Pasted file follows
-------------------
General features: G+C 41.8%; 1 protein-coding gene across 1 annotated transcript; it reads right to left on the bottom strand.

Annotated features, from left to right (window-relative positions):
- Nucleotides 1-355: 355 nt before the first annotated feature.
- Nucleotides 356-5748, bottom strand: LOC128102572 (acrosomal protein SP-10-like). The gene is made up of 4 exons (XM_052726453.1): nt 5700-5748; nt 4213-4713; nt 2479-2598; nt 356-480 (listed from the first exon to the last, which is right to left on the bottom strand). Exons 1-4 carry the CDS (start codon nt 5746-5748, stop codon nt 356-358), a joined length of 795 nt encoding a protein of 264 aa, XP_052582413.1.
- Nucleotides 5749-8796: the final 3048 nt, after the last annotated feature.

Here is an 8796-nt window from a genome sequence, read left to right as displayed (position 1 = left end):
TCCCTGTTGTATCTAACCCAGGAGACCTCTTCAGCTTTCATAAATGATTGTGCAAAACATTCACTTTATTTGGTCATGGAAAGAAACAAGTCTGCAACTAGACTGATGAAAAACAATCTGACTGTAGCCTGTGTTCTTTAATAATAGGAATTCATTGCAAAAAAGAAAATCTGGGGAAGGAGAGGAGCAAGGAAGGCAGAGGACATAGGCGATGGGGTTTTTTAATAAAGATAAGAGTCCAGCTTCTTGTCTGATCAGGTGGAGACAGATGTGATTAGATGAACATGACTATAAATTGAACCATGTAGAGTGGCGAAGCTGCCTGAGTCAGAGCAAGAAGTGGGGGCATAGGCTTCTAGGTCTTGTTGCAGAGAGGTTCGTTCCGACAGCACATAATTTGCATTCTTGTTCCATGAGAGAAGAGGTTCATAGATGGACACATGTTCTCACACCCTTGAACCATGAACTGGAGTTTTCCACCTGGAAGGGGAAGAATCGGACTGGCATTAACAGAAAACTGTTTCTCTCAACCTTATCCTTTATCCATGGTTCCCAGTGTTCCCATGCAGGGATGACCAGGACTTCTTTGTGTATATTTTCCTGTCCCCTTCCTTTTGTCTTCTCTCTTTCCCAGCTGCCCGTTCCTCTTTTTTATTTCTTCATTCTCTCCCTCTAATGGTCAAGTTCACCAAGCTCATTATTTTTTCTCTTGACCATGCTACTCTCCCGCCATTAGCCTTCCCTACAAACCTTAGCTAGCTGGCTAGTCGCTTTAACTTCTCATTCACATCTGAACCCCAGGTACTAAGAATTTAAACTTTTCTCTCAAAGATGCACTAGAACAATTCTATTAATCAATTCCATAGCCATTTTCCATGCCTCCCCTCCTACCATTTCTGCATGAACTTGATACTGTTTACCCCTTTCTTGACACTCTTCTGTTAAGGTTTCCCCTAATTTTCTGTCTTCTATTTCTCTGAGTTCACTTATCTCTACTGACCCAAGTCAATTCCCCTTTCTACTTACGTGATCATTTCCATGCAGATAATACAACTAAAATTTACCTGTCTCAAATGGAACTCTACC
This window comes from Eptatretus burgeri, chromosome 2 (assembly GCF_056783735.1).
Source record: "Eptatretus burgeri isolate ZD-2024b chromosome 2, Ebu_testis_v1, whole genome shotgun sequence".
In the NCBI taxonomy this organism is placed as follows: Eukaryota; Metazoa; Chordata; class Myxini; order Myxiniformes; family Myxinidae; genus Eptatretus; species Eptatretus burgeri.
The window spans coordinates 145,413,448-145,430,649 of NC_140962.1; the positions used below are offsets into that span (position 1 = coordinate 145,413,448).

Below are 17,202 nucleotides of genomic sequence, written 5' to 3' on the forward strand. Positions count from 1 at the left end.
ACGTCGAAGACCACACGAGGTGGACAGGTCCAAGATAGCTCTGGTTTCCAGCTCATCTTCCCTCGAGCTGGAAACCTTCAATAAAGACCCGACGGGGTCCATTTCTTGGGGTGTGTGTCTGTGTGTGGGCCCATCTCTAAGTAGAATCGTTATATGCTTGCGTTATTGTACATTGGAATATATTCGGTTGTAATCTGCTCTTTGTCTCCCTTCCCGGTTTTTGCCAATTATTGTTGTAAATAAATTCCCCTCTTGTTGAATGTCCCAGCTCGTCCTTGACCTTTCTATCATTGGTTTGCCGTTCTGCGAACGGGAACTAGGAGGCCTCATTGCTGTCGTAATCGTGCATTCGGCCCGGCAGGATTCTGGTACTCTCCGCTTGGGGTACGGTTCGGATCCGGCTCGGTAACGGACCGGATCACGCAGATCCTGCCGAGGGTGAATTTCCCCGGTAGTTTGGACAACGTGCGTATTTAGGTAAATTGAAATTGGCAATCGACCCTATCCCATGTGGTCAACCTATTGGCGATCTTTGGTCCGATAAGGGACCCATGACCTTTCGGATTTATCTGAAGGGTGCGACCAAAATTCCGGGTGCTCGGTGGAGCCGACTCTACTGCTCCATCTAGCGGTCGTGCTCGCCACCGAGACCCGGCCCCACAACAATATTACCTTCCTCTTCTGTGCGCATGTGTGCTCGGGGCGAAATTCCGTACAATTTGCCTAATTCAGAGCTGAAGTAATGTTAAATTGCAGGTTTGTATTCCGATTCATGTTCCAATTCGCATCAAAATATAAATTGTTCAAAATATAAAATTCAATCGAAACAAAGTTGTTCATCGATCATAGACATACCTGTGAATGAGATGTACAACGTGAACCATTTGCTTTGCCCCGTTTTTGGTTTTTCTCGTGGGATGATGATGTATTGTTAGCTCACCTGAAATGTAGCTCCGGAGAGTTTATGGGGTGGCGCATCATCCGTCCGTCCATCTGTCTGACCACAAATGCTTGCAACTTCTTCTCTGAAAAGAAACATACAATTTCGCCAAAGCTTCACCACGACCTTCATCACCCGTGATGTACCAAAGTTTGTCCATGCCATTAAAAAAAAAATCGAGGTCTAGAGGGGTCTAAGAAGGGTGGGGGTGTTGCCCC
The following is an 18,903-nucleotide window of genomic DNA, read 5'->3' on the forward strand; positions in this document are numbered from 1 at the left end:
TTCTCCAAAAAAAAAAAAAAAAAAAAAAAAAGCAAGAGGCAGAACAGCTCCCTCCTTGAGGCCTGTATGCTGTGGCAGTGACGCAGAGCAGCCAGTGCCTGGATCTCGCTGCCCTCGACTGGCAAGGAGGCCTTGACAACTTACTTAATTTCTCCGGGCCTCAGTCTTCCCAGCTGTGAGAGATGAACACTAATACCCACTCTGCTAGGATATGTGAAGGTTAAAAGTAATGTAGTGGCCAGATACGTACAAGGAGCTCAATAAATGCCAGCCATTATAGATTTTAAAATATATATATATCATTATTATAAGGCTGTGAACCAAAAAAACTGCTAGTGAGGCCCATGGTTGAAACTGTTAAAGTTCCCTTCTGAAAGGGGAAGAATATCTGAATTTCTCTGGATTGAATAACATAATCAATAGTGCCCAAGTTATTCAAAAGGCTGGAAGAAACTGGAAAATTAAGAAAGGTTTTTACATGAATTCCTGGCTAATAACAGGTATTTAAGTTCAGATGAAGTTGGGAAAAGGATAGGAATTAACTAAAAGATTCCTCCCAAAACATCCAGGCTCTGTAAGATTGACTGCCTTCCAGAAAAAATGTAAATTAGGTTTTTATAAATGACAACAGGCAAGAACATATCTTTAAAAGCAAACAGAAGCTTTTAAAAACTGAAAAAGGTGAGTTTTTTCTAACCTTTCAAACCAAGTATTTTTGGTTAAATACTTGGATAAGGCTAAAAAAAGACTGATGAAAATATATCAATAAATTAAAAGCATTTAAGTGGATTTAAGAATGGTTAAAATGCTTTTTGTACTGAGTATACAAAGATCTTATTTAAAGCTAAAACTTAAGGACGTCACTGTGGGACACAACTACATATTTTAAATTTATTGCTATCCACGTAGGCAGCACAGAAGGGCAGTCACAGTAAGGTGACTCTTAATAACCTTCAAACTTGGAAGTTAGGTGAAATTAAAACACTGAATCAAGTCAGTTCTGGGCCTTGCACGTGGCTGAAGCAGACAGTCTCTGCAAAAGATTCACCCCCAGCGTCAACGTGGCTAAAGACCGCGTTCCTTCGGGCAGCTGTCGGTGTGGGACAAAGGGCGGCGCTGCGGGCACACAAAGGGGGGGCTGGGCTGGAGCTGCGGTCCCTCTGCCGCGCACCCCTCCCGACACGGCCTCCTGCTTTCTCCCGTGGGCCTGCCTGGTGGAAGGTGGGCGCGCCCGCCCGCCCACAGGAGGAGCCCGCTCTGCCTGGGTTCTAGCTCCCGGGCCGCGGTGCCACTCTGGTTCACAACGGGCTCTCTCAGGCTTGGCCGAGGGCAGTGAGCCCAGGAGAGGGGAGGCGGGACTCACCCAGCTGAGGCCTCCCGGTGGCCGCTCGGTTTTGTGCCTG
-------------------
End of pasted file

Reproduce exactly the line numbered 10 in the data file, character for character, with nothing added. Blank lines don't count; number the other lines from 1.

In the NCBI taxonomy this organism is placed as follows: Eukaryota; Metazoa; Chordata; class Myxini; order Myxiniformes; family Myxinidae; genus Eptatretus; species Eptatretus burgeri.